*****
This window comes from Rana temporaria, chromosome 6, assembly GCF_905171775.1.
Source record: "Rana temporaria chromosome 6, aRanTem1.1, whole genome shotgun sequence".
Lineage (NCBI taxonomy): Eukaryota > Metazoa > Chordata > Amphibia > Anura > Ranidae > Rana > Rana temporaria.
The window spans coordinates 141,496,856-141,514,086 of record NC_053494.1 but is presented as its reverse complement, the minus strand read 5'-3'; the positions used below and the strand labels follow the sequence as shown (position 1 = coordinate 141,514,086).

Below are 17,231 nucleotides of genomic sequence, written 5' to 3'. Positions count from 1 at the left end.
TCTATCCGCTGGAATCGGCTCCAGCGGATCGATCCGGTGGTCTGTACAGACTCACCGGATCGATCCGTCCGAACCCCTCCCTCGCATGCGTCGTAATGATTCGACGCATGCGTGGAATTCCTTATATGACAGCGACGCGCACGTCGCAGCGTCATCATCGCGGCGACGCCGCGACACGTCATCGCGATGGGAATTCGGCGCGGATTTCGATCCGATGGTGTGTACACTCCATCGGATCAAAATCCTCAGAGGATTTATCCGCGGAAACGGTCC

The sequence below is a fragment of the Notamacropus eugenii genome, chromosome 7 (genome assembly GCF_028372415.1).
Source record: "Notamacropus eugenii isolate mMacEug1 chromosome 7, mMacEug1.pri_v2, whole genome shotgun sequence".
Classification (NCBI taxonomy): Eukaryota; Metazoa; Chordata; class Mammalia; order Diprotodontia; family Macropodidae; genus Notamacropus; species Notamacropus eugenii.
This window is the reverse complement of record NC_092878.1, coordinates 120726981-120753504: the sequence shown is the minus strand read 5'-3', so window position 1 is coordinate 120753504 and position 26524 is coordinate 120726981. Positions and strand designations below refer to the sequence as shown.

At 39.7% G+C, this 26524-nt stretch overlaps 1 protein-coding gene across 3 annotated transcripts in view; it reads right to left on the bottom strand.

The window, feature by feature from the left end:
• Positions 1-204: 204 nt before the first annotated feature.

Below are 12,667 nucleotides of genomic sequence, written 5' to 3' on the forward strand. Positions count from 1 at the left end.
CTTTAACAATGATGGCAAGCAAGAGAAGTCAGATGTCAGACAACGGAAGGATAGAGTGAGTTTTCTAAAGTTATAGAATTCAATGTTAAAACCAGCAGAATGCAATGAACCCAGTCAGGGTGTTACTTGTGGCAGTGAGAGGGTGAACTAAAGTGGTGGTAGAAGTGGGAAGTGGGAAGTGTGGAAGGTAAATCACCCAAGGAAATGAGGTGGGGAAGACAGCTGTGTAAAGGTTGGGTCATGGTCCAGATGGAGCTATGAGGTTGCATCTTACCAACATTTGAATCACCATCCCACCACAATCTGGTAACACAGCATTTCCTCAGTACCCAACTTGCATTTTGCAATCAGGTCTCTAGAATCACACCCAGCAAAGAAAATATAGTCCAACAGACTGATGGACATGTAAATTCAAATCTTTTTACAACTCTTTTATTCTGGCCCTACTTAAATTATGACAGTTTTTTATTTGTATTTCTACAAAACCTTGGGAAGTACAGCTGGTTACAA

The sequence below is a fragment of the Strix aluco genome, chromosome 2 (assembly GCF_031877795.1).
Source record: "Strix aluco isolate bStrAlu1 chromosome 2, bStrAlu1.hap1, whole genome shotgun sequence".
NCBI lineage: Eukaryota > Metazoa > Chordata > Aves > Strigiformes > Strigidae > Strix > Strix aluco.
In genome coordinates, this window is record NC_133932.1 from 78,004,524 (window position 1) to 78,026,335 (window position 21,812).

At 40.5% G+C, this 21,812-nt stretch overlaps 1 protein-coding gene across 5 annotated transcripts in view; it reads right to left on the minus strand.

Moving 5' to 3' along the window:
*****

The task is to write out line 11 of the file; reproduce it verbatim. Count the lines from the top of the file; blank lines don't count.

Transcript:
At 39.7% G+C, this 26524-nt stretch overlaps 1 protein-coding gene across 3 annotated transcripts in view; it reads right to left on the bottom strand.